Groups, support are important for LGBTQ students
Published: Thursday, February 7, 2013
Updated: Thursday, February 7, 2013 01:02
Lesbian, Gay, Bisexual, Transgender, Queer organizations must be available in schools. Youth are coming out at younger ages than ever. Unfortunately, LGBTQ kids have many obstacles to overcome on principle. Far too many face pervasive harassment and violence at school because of their actual or perceived sexual orientation or gender identity. LGBTQ students often lack the support school and peer organizations offer to heterosexual students.
The Gay, Lesbian, and Straight Education Network stated nearly nine out of 10 LGBTQ students experienced harassment in the past year at school and three-fifths felt unsafe at school because of their sexual orientation.
According to Gay-Straight Alliance Network, “research shows that youth harassed on the basis of sexual orientation are more than twice as likely to report depression and seriously consider suicide, more likely to report low grades, smoke, drink alcohol or use drugs, more likely to become victims of violence, three times as likely to carry a weapon, and three times as likely to report missing school in the last 30 days.”
There is help, however, for LGBTQ students whose schools support them. The Preventing School Harassment Survey states “GSA clubs can successfully decrease harassment and increase school safety for LGBTQ students.” GSA clubs unite LGBTQ students, straight allies and members of the school community who are committed to making schools safer and more accepting for LGBTQ students. In these clubs, youth find support from peers and school staff.
Oshkosh contributes by offering more than one LGBTQ friendly student organization.
“The Social Justice Club is a club dedicated toward equality and fair treatment for everyone,” Steve Kuecker, creator and former president of Oshkosh’s Social Justice Club, said.
LGBTQ students at Oshkosh can also look into Rainbow Alliance for Helping Others Perceive Equality. Kuecker said H.O.P.E provides LGBTQ students and allies with an environment where they can interact with each other without worrying about facing any discrimination. Both of these clubs serve as organizations where an LGBTQ individual can find a true sense of belonging.
Students who identify as LGBTQ might struggle creating relationships or feeling genuine in an average student organization.
“There are certain anxieties that LGBTQ students face when joining student organizations,” Kuecker said.
Should they come out to the group? How would coming out affect how they’re received by the group? With organizations like H.O.P.E and Social Justice Club there isn’t the same pressure because there isn’t the assumption that everyone joining the group is heterosexual, unless stated otherwise.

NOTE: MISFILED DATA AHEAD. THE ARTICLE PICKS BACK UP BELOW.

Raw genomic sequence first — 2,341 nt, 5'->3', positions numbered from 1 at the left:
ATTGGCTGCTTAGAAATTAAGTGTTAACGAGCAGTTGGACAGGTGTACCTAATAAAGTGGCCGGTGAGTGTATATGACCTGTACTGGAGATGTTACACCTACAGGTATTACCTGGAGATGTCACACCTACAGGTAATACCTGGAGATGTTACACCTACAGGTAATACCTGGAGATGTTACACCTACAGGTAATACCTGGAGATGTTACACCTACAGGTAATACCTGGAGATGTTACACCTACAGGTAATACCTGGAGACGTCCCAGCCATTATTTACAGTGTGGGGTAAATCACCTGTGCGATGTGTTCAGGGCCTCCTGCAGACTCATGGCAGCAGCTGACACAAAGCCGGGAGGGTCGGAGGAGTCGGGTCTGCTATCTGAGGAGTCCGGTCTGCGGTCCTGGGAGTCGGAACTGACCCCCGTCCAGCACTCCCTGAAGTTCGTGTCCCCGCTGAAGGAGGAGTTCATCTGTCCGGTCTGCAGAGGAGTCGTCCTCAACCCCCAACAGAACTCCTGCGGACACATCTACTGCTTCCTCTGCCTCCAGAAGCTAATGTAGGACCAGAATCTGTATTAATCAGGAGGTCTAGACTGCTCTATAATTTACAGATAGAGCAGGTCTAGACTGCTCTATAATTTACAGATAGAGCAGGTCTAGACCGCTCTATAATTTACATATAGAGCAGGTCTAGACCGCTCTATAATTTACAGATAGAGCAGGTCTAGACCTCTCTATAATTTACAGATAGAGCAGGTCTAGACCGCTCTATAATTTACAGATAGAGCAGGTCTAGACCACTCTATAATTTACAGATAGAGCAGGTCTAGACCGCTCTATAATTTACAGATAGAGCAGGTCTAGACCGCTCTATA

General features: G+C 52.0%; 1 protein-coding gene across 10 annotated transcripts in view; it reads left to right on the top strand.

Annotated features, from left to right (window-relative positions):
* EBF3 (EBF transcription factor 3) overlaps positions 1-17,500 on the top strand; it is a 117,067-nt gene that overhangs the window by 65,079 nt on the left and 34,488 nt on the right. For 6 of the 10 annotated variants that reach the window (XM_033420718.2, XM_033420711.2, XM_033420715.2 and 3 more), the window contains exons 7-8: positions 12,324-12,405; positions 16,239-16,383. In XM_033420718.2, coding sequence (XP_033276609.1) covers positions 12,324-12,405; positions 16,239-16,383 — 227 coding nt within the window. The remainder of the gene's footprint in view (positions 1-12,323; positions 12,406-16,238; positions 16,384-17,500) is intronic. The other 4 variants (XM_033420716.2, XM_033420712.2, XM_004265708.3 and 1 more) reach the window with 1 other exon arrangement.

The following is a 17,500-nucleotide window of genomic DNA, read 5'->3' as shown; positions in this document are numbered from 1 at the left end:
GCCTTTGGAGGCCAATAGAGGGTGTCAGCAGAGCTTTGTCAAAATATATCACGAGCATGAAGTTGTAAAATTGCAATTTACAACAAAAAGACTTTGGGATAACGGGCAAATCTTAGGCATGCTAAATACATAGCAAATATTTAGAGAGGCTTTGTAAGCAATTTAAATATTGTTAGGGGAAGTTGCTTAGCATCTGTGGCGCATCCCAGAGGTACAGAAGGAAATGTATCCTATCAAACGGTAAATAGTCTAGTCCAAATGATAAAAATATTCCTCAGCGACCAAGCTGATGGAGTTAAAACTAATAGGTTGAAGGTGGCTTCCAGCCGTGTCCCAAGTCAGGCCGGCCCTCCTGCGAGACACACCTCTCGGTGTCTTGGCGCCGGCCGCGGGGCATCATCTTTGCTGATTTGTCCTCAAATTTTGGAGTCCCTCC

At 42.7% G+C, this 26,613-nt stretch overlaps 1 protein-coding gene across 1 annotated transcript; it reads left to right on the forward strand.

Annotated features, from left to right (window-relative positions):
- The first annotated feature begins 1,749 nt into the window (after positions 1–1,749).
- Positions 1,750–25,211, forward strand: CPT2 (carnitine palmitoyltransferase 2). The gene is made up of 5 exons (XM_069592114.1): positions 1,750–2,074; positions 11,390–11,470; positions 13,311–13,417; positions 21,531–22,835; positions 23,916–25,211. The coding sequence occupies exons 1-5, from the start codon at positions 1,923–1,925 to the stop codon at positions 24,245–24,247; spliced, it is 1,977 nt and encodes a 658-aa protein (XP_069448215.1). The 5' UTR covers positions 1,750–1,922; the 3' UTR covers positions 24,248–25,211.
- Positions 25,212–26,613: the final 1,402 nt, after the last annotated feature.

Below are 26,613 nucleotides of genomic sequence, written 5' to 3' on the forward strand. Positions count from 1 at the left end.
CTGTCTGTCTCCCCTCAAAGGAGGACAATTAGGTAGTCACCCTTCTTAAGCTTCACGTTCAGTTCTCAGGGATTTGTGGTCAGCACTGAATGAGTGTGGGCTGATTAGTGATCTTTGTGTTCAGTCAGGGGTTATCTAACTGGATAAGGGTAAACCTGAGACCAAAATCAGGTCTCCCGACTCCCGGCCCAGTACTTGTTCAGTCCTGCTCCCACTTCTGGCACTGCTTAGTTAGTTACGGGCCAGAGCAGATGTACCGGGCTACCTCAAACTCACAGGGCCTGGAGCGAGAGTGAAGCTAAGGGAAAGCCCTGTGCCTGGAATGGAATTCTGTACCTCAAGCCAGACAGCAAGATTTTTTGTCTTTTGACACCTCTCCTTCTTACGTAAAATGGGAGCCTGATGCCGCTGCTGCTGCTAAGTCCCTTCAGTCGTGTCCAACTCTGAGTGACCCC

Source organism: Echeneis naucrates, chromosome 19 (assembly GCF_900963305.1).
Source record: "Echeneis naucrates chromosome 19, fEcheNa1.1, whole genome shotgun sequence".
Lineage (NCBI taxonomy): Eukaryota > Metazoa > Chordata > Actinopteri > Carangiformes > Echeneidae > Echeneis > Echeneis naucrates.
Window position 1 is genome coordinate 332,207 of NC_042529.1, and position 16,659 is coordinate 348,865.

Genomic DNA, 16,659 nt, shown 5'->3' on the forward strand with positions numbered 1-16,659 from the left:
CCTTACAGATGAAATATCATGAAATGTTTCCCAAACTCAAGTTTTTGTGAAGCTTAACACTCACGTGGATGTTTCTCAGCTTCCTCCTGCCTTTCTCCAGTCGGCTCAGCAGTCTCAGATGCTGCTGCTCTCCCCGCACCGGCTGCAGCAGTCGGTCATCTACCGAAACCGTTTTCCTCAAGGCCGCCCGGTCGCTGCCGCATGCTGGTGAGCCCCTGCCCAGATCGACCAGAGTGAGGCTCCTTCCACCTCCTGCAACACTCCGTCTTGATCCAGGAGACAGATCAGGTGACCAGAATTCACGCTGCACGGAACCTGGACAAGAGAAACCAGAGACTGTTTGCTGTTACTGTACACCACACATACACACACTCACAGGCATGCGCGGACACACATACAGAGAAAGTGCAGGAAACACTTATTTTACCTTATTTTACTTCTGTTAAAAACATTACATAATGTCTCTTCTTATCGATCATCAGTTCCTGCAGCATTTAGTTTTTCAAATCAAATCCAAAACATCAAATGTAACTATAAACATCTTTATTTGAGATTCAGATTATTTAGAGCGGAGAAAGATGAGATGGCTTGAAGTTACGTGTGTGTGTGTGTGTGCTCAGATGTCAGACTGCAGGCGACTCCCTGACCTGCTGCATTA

According to the Preventing School Harassment Survey, “students in California schools with a GSA club experienced less harassment based on sexual orientation, gender non-conformity and were more likely to feel safe at school.”
“I’d say the goal of an LGBTQ friendly club would be, above all, to provide a supportive environment where LGBTQ students can interact with each other, socialize, establish friendships, learn from each other and do feel a sense of belonging,” Kuecker said.
Furthermore, organizations like H.O.P.E and Social Justice Club offer a unique opportunity for members to meet peers who share sexualities, which can sometimes be challenging for an LGBTQ student.
“In H.O.P.E, it’s highly likely that a new member will find someone else that identifies similarly to them, which can help someone who’s struggling with their sexuality,” Kuecker said.
LGBTQ organizations draw on the courage of youth and present opportunities for inclusion and growth. They allow students to build relationships, improve school climates and change school policies. The GSA network expresses “strong, well-supported GSAs can have a major impact on the education environment and possess the power to transform individuals, school cultures and educational institutions.”
Take steps toward inclusion and create a GSA at your college or local high school.
Kuecker invites Oshkosh students to join Social Justice Club on campus, which meets every Monday at 5:30 p.m. in Reeve Memorial Union. He also mentioned Social Justice Week, which is April 1-5.
H.O.P.E. meets every Monday at 8:30 p.m. in Reeve.
Students can get involved this year by participating in Rainbow Week, which will be April 8-12. The fourth annual LGBTQ Ally March will be on Wed/ April 10.